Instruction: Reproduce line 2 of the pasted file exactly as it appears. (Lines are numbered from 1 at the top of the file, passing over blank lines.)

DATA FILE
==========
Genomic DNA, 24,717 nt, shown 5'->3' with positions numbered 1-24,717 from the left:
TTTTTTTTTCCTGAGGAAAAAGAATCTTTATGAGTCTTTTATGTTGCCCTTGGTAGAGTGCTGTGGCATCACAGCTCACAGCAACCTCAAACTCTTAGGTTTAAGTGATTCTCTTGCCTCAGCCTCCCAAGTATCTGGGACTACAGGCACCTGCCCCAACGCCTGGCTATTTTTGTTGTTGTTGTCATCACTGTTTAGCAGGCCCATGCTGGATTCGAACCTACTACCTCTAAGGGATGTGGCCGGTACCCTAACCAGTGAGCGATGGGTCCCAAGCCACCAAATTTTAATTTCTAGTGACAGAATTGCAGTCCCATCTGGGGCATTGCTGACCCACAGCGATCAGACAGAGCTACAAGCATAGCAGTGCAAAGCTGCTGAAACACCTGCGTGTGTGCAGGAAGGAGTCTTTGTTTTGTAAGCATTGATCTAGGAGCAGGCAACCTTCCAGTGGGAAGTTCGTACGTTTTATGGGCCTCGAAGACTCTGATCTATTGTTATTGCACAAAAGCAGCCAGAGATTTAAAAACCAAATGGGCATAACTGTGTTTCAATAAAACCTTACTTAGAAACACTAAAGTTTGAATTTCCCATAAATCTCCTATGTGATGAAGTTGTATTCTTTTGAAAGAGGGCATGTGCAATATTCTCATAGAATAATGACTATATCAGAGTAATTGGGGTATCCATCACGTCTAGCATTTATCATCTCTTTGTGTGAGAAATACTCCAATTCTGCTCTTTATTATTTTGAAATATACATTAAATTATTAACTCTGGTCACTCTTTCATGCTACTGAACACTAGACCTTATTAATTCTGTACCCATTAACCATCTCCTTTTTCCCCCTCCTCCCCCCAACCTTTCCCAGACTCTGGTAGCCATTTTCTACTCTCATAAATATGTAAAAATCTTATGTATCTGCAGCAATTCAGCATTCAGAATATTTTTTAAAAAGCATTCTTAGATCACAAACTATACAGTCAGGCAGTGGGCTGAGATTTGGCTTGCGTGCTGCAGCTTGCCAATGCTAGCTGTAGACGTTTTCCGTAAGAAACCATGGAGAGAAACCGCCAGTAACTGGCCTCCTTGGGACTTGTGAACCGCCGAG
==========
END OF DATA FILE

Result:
TTTTTTTTTCCTGAGGAAAAAGAATCTTTATGAGTCTTTTATGTTGCCCTTGGTAGAGTGCTGTGGCATCACAGCTCACAGCAACCTCAAACTCTTAGGTTTAAGTGATTCTCTTGCCTCAGCCTCCCAAGTATCTGGGACTACAGGCACCTGCCCCAACGCCTGGCTATTTTTGTTGTTGTTGTCATCACTGTTTAGCAGGCCCATGCTGGATTCGAACCTACTACCTCTAAGGGATGTGGCCGGTACCCTAACCAGTGAGCGATGGGTCCCAAGCCACCAAATTTTAATTTCTAGTGACAGAATTGCAGTCCCATCTGGGGCATTGCTGACCCACAGCGATCAGACAGAGCTACAAGCATAGCAGTGCAAAGCTGCTGAAACACCTGCGTGTGTGCAGGAAGGAGTCTTTGTTTTGTAAGCATTGATCTAGGAGCAGGCAACCTTCCAGTGGGAAGTTCGTACGTTTTATGGGCCTCGAAGACTCTGATCTATTGTTATTGCACAAAAGCAGCCAGAGATTTAAAAACCAAATGGGCATAACTGTGTTTCAATAAAACCTTACTTAGAAACACTAAAGTTTGAATTTCCCATAAATCTCCTATGTGATGAAGTTGTATTCTTTTGAAAGAGGGCATGTGCAATATTCTCATAGAATAATGACTATATCAGAGTAATTGGGGTATCCATCACGTCTAGCATTTATCATCTCTTTGTGTGAGAAATACTCCAATTCTGCTCTTTATTATTTTGAAATATACATTAAATTATTAACTCTGGTCACTCTTTCATGCTACTGAACACTAGACCTTATTAATTCTGTACCCATTAACCATCTCCTTTTTCCCCCTCCTCCCCCCAACCTTTCCCAGACTCTGGTAGCCATTTTCTACTCTCATAAATATGTAAAAATCTTATGTATCTGCAGCAATTCAGCATTCAGAATATTTTTTAAAAAGCATTCTTAGATCACAAACTATACAGTCAGGCAGTGGGCTGAGATTTGGCTTGCGTGCTGCAGCTTGCCAATGCTAGCTGTAGACGTTTTCCGTAAGAAACCATGGAGAGAAACCGCCAGTAACTGGCCTCCTTGGGACTTGTGAACCGCCGAG